Community Agriculture Alliance: Fluid discussions at a round table
Water in the West has been a complicated subject for hundreds of years. Every year, a different amount of snowmelt flows downstream from the high country, where most of the water in the Southwest originates. Ancestral cultures of hunting and gathering knew that water, or the lack of it, made for better or worse living. They moved seasonally and abandoned large parts of the West during prolonged droughts. European settlers, farmers and ranchers needed irrigation water for their agricultural culture. Some raised sheep, some cattle, and cultures and uses sometimes clashed. In the American West, eventually, it all comes back to water.
Today’s culture is different. Humans still hunt and gather, but more for recreation than need. We farm and ranch, but buy and sell into a wider market. We also use water to generate electrical power, irrigate lawns and even make snow. After we who live upstream use some water, the rivers flow into Utah, Arizona, California and Mexico, where they use water, too. People differ in their thinking about what the most important use is, where it is and how to protect it.
We have developed a complex set of water and environmental laws to deal with these differences. Not surprisingly, there is still conflict about the rules and how they should be interpreted and enforced. What one person calls use, another calls wasteful. So, in 2005, the state of Colorado created the Basin Roundtables to have a place to discuss water matters. These are organized according to river basin, so discussions occur within a watershed first, then bubble up to statewide negotiations.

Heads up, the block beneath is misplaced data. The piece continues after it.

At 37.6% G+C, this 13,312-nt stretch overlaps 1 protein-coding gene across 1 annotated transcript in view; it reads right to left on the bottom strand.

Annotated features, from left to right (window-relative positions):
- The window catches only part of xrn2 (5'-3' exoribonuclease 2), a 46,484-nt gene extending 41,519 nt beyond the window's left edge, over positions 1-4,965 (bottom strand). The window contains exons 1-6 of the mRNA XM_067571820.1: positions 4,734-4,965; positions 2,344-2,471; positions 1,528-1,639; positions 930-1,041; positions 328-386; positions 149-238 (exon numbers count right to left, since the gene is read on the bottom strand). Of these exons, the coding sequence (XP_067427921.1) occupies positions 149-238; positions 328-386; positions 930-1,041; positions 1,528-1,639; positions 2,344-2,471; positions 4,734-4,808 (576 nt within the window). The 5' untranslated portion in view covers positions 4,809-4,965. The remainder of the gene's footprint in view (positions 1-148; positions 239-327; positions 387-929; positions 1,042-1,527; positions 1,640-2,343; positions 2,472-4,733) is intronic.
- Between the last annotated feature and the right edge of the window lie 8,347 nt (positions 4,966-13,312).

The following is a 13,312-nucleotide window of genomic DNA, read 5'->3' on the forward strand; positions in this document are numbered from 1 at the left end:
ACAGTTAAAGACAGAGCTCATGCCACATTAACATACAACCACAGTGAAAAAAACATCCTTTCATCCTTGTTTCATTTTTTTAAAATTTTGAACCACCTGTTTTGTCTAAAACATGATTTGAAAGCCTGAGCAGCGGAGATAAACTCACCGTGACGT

The Yampa/White/Green Roundtable has two roles.
The first is to discuss local issues, and the second is to represents our basin in statewide discussions. One of its local objectives is to “develop an integrated system of water use, storage, administration and delivery to reduce water shortages and meet environmental and recreational needs,” in other words, an integrated system of cooperation.
Since the roundtable cannot make or enforce rules, cooperation is its only tool. Working on additional scientific knowledge, legal interpretations and enforcement procedures will be challenging. We’ll need to talk as things are sorted out. Before conflict outpaces cooperation, agreeable solutions are necessary.
How is that going? The Roundtable is made up of irrigators, cities, industry, recreationalists and environmentalists. It helps fund projects such as repairing reservoirs used for irrigation and fishing; repairing historic irrigation systems while improving endangered fish habitat; and creating recreational rafting structures while improving irrigation devices.
It has also been instrumental in getting the desires of the Yampa/White/Green Basin into the Colorado Water Plan, launched by Gov. John Hickenlooper.
Importantly, the roundtable is looking to the future environmental health of rivers and the ability to use water in our basin. Cooperation within our watershed and among the other roundtables is important in how the state develops. This forum is leading to cooperation among its members.
Modern society doesn’t move with the seasons, abandon cities or only eat locally anymore. We live in a beautiful place, travel and eat widely.
Really, it all comes back to water.
Kevin McBride is general manager of the Upper Yampa Water Conservancy District.
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